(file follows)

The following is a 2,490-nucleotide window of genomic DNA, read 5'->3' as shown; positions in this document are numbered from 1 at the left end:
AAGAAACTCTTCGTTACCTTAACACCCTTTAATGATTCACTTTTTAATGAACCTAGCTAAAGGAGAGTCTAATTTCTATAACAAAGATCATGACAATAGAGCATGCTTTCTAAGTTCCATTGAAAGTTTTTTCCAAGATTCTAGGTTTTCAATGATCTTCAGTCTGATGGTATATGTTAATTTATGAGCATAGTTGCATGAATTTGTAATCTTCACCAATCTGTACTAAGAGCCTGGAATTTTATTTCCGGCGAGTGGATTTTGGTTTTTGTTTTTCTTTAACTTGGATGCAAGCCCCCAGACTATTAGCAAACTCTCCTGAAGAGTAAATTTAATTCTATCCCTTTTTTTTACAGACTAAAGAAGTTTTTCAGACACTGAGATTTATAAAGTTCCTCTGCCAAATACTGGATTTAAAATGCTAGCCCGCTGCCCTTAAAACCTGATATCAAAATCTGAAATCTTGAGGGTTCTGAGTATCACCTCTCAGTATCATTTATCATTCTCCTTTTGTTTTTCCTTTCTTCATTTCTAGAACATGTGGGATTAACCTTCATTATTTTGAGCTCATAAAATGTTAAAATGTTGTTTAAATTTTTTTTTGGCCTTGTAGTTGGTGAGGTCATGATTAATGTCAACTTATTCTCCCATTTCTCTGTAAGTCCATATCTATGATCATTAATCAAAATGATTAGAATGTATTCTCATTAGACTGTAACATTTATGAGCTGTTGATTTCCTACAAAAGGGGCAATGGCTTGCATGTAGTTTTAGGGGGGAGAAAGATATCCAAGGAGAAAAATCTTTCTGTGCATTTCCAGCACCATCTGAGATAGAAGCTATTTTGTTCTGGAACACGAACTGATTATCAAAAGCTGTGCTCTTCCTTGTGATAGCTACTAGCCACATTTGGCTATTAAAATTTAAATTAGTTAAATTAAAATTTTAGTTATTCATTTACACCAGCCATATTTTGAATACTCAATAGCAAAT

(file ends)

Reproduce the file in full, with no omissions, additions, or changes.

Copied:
The following is a 2,490-nucleotide window of genomic DNA, read 5'->3' as shown; positions in this document are numbered from 1 at the left end:
AAGAAACTCTTCGTTACCTTAACACCCTTTAATGATTCACTTTTTAATGAACCTAGCTAAAGGAGAGTCTAATTTCTATAACAAAGATCATGACAATAGAGCATGCTTTCTAAGTTCCATTGAAAGTTTTTTCCAAGATTCTAGGTTTTCAATGATCTTCAGTCTGATGGTATATGTTAATTTATGAGCATAGTTGCATGAATTTGTAATCTTCACCAATCTGTACTAAGAGCCTGGAATTTTATTTCCGGCGAGTGGATTTTGGTTTTTGTTTTTCTTTAACTTGGATGCAAGCCCCCAGACTATTAGCAAACTCTCCTGAAGAGTAAATTTAATTCTATCCCTTTTTTTTACAGACTAAAGAAGTTTTTCAGACACTGAGATTTATAAAGTTCCTCTGCCAAATACTGGATTTAAAATGCTAGCCCGCTGCCCTTAAAACCTGATATCAAAATCTGAAATCTTGAGGGTTCTGAGTATCACCTCTCAGTATCATTTATCATTCTCCTTTTGTTTTTCCTTTCTTCATTTCTAGAACATGTGGGATTAACCTTCATTATTTTGAGCTCATAAAATGTTAAAATGTTGTTTAAATTTTTTTTTGGCCTTGTAGTTGGTGAGGTCATGATTAATGTCAACTTATTCTCCCATTTCTCTGTAAGTCCATATCTATGATCATTAATCAAAATGATTAGAATGTATTCTCATTAGACTGTAACATTTATGAGCTGTTGATTTCCTACAAAAGGGGCAATGGCTTGCATGTAGTTTTAGGGGGGAGAAAGATATCCAAGGAGAAAAATCTTTCTGTGCATTTCCAGCACCATCTGAGATAGAAGCTATTTTGTTCTGGAACACGAACTGATTATCAAAAGCTGTGCTCTTCCTTGTGATAGCTACTAGCCACATTTGGCTATTAAAATTTAAATTAGTTAAATTAAAATTTTAGTTATTCATTTACACCAGCCATATTTTGAATACTCAATAGCAAAT